ANOTHER CONTRACTOR’S SON

Mr H.T Rutherford appeared for John Simpson, contractor, who appealed on behalf of his son, William Simpson, on the grounds that he was indispensable.

One son had joined the Army ten months ago. William had been granted two months’ exemption to find a substitute. He was 37 years of age and a married man. Mr Rutherford explained the position of Mr Simpson, senior.

In reply to the Chairman, William Simpson, in the box, said he had a brother over military age who had arranged to go to sea. Witness was general manager in a large business.

The Chairman asked why the brother was going to sea when it was so necessary to retain witness.— The latter replied that his brother has no knowledge of the management of the business.

Mr Rutherford: He only took an interest in his section of the business?

Witness: Yes.

Chairman: We cannot understand why the man wants to go to sea.

Witness: He has a fancy, and there is not much doing.

Chairman: Is that why you have only three men now? — No; but things are quiet. I expect things will come again.

The Chairman intimated that they had decided to confirm the decision of the local Tribunal.

SUPPLYING SHIPS

Jacob Keenleyside appealed for John Laws, who was head packer and loader, and for J.W Webster, head warehouseman, claiming that the men were indispensable. The decision of the local Tribunal had been that the business was not of a national importance supplying foodstuffs to aliens.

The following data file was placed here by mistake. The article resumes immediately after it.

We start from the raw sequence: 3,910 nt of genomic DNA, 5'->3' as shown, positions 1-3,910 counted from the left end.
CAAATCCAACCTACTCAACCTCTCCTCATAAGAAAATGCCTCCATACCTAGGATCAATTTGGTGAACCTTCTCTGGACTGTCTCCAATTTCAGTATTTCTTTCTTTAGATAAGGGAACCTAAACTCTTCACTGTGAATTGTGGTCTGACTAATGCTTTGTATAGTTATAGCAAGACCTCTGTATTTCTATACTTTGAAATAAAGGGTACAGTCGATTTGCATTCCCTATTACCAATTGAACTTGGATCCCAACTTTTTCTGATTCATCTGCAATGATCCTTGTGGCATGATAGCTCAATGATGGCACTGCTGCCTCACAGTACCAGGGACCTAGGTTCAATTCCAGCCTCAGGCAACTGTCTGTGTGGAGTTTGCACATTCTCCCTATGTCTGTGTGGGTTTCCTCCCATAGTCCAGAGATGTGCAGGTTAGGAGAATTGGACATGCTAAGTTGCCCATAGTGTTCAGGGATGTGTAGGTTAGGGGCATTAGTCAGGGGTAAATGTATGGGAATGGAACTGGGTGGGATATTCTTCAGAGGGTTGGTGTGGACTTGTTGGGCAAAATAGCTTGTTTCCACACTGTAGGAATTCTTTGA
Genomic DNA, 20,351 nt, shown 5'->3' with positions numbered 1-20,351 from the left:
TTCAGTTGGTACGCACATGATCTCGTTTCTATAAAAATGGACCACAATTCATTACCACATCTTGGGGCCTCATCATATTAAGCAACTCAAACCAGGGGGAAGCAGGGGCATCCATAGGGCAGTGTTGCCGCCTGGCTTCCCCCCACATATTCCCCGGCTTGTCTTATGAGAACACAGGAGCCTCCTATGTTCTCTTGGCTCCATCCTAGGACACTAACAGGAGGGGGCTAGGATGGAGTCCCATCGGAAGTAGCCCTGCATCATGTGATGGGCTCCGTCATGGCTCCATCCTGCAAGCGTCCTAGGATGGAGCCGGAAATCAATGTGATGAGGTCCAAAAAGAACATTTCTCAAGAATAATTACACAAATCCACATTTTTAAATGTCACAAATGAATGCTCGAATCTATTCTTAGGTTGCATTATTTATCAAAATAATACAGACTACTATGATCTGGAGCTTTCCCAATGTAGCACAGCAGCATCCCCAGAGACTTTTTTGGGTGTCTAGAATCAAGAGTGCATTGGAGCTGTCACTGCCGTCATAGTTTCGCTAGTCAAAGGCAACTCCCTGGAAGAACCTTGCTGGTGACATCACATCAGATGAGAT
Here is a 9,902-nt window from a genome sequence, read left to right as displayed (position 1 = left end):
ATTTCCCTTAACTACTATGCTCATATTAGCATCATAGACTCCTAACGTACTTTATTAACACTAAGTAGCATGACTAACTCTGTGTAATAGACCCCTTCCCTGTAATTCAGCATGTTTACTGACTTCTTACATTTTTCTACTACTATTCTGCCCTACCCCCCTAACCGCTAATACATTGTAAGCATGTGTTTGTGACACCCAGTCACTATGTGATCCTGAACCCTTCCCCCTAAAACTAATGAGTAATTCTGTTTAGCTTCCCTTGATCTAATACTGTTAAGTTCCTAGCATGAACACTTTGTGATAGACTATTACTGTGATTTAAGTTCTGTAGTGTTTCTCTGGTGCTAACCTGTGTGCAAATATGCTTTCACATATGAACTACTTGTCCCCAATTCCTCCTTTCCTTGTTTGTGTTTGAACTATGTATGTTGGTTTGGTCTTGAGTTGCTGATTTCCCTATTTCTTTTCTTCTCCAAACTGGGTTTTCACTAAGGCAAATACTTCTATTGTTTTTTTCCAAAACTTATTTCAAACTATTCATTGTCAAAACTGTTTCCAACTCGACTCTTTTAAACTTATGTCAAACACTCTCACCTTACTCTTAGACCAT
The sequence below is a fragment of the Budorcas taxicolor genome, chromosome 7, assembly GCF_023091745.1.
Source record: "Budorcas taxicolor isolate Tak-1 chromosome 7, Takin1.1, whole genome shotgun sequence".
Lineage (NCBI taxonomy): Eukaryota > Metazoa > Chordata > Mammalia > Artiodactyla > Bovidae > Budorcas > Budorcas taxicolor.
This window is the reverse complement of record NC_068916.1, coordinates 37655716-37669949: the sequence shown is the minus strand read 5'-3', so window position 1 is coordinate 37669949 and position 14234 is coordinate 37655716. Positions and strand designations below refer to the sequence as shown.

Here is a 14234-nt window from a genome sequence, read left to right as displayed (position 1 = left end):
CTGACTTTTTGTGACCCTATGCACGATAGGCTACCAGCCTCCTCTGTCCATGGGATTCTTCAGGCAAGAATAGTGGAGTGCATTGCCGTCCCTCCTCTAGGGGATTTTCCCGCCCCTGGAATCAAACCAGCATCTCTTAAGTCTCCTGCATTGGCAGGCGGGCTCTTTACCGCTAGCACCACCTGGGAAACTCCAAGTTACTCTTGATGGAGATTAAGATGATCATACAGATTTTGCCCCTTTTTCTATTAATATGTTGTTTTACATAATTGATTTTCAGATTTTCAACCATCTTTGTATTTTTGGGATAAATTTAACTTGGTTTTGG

The appeals were both dismissed.

APPEALS ALLOWED

Mr Carl E.E Breyen appealed for Alex Lownie, a loaded up and motor boat driver, whose claims had been rejected by the local Tribunal on the grounds that the business was not of national importance, as he was chiefly concerned in supplying foodstuffs to alien ships.

Mr F Lambert, for appellant, said the statement of the tribunal could not be ignored.

Mr Breyan, in reply to Ald. Mason, said it was a fact that he was not exporting foodstuffs from the country. They had to get a permit from the Customs in supplying neutral ships.

Conditional exemption was granted, and the same in regard to a similar appeal for C Lund and Son for Leonard Dobson.

MANAGER’S APPEAL

Mr F Lambert appeared for Mr T Redhead, who appealed against decision of the local tribunal in regard to Henry Towns, who, as manager and secretary of a dry-saltery and sweet manufacturing and other business, was claimed to be indispensable.

The local tribunal had given exemption until July 14th, deciding that the business was not of national importance, and that Mr Towns’ services were not necessary.

Mr Lambert pointed out the position of Mr Towns, and explained that if Mr Towns had to go it would mean the closing of the business.

The appeal was dismissed.

COMMENDED FOR MUNITION WORK

In regard to the appeal of George Reay, club manager, and John Neale, commercial traveller, both of whom presented their domestic position, the appellants expressed their willingness to do munition work, and they arranged to confer with the military representative.

UNION OFFICIAL’S CASE

An appeal was made on behalf of the Sailors’ and Firemen’s Union for Roger Wood, local secretary, whose claim had been rejected on the grounds that his work could be done by older men.

Wood explained that the agent of the society could not be present, and handed up a copy of a letter from Mr Baines, secretary of the Trades’ Union Congress, intimating that it was understood that the military authorities had given instructions that the Union officials would not be called out.